History of the Beith Trust
Beith Trust aims to improve the health and mental fitness of the community through the regeneration of social, environmental, financial and physical assets. Our mission is to create new conditions which equip our community with the skills and resources needed to thrive
Founded on research
In 2012 Beith Trust began a process to capture the experience of growing up, working and living in Beith in the 21st century. It took over 18 months to complete and highlighted a strong sense of pride and connection to past community success.
Local people spoke fondly of local places and special buildings they held close to their hearts, however, threaded through this community narrative were negative feelings about the present and fears for the future.
Finding a new identity in the 21st Century
At one time the town held a world-renowned reputation for the production of high-quality furniture which was exported globally, within living memory a large proportion of the community were highly skilled employees in a world-class industry, these days Beith is more often referred to as ‘just a dormitory town’ – as if people just sleep there and live their lives elsewhere.
The rise of out-of-town shopping malls providing a glitzy one-stop consumer experience has increasingly drawn residents and their purses away from our town centre to consume mass-produced goods, products, amenities and experiences. Over the years this condition has manifested itself in a slow but persistent cycle of decline in our town centre, which can be seen today in the variety and quality of amenities, recreation, learning and employment opportunities in the town.
The community buyout of Geilsland Estate in 2015 presented a huge opportunity for the people of Beith; a chance to redesign their future, build on the potential presented at Geisland Estate and create a new vision for the future. Beith Trust has repostioned Geilsland Estate as a ‘Gateway to North Ayrshire’ – a community asset which entices visitors and residents to stop and linger in Geilsland, Beith and the wider Garnock Valley, spending their time and money as consumers of local produce, goods, recreation and amenities. Geilsland Estate now supports the delivery of a diverse range of activities, enterprise opportunities and initiatives which enable local people to learn and progress as active informed contributors within their own life and within community life. This approach facilitates a dynamic progressive environment which creates and retains ‘wealth’ – financially, socially, environmentally and culturally. Check out our dedicated Geilsland Estate website here.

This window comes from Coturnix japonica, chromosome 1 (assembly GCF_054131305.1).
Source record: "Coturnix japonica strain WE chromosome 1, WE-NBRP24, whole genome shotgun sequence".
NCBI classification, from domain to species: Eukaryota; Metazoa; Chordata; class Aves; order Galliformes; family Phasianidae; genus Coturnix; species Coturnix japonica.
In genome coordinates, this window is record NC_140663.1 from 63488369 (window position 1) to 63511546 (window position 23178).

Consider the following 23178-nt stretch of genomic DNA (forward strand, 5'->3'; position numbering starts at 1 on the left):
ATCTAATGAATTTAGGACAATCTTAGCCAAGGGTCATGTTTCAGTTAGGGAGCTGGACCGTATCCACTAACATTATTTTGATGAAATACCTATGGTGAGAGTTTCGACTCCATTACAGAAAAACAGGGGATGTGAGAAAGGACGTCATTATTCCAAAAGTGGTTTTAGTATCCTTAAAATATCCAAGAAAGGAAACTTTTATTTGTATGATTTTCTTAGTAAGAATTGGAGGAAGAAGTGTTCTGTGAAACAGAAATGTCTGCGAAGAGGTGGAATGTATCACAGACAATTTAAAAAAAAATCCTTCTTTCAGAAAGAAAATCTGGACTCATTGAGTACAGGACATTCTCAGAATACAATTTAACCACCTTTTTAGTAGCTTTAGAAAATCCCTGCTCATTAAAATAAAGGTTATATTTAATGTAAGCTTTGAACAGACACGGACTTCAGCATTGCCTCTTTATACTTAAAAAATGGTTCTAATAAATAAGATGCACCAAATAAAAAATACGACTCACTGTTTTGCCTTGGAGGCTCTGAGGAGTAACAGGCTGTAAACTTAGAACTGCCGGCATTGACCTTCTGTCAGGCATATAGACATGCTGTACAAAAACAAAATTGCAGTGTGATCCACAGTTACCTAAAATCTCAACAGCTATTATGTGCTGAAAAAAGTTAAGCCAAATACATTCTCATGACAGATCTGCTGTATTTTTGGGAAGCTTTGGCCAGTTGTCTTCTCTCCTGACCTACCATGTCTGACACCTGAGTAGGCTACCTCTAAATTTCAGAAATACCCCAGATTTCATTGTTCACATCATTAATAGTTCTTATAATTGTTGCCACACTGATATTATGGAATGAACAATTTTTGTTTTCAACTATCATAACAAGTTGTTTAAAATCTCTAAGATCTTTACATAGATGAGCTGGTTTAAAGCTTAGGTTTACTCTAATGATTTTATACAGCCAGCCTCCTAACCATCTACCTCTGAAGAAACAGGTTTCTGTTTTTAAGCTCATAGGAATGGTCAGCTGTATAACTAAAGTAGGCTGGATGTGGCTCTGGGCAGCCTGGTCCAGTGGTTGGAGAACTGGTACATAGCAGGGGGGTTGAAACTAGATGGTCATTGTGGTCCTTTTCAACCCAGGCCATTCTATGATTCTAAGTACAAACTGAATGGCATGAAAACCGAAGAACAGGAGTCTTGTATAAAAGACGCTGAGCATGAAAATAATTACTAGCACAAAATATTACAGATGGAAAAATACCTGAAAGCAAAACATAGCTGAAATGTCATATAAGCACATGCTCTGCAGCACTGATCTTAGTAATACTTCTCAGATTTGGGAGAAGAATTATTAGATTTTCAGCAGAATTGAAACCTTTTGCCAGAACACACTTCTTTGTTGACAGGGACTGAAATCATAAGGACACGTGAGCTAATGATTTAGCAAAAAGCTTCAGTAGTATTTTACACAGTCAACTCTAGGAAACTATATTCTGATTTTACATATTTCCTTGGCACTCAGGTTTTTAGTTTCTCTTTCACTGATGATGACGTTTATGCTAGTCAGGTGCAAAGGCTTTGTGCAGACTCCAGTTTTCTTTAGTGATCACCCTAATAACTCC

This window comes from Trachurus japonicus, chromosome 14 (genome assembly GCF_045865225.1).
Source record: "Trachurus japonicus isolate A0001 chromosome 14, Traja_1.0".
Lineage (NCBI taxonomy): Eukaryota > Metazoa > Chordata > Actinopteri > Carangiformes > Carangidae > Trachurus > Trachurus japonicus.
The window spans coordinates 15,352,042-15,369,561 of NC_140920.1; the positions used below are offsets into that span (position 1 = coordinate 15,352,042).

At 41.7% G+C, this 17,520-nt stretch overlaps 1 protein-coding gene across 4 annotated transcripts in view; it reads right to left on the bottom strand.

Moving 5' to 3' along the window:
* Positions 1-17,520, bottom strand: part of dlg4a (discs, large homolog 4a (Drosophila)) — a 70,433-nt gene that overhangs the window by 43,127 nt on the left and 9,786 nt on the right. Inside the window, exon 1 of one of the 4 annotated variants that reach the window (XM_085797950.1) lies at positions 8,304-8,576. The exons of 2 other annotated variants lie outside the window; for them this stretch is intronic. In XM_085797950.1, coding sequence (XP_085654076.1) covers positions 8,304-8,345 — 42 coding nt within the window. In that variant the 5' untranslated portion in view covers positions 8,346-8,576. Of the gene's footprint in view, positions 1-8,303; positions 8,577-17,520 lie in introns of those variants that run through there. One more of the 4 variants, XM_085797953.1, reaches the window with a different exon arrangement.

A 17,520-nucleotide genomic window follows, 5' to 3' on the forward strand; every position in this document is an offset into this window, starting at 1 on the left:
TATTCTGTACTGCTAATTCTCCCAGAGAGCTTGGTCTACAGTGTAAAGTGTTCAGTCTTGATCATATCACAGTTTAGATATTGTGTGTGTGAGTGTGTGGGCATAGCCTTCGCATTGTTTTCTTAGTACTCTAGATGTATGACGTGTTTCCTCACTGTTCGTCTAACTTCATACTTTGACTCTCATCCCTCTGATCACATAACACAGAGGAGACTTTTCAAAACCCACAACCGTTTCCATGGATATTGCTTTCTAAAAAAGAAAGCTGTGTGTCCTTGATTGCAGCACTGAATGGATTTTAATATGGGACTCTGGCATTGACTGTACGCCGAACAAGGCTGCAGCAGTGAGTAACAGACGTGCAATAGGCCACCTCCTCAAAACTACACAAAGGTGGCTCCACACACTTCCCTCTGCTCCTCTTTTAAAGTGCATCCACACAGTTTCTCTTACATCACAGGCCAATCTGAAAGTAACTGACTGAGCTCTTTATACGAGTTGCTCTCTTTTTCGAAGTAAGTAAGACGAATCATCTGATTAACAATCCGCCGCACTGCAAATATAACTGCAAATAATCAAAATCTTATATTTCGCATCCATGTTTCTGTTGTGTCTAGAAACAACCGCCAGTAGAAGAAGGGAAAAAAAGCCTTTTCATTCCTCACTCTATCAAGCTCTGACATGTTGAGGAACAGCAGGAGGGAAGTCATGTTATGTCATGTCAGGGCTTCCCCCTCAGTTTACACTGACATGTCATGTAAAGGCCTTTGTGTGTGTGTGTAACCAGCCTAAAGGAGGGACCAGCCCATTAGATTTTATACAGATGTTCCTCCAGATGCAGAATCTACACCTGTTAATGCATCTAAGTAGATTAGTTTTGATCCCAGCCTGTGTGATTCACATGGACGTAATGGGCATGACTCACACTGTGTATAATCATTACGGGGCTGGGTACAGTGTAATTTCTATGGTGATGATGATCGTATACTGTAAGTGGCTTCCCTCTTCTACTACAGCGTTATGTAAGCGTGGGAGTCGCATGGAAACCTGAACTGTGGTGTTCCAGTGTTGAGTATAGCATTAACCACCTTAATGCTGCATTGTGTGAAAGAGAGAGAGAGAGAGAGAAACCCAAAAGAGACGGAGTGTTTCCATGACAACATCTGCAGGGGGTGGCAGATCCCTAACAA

A fresh opportunity for Beith
A huge opportunity had arisen for the people of Beith to redesign their communities’ future through a community buyout of the Geilsland Campus. Beith Trust and the community have proven the campus can and will be re-positioned as a ‘Gateway to North Ayrshire’ – a community asset that entices visitors and residents to stop and linger in Geilsland, Beith and the wider region, spending their time and money as consumers of local produce, goods, recreation and amenity. Geilsland Campus supports the delivery of a range of activities, opportunities and initiatives that create the conditions that enable local people to learn and develop as active informed contributors and confident actors within their own lives and within community life – enabling a dynamic progressive environment that creates and retains wealth locally in the widest possible sense – financially, socially, environmentally and culturally.
We believe that by creating these conditions we have begun a process that re-positions our local economy away from a reliance on inward investment from external sources which we have no power to influence, towards a generative economy that re-invests in people and place, we have created jobs, new enterprise and local entrepreneurship. This development has also provided possibilities for new methods of collaborative working and service delivery. This facilitates a shift away from top-down methods of development to a grassroots holistic mode of regeneration which creates capacity for the transfer of assets, services and responsibility to community-led anchor organisations.
Beith Trust believes the impact of this investment in the potential of the communities of the Garnock Valley will reverse the economic, social and environmental decline seen over the last 3 decades.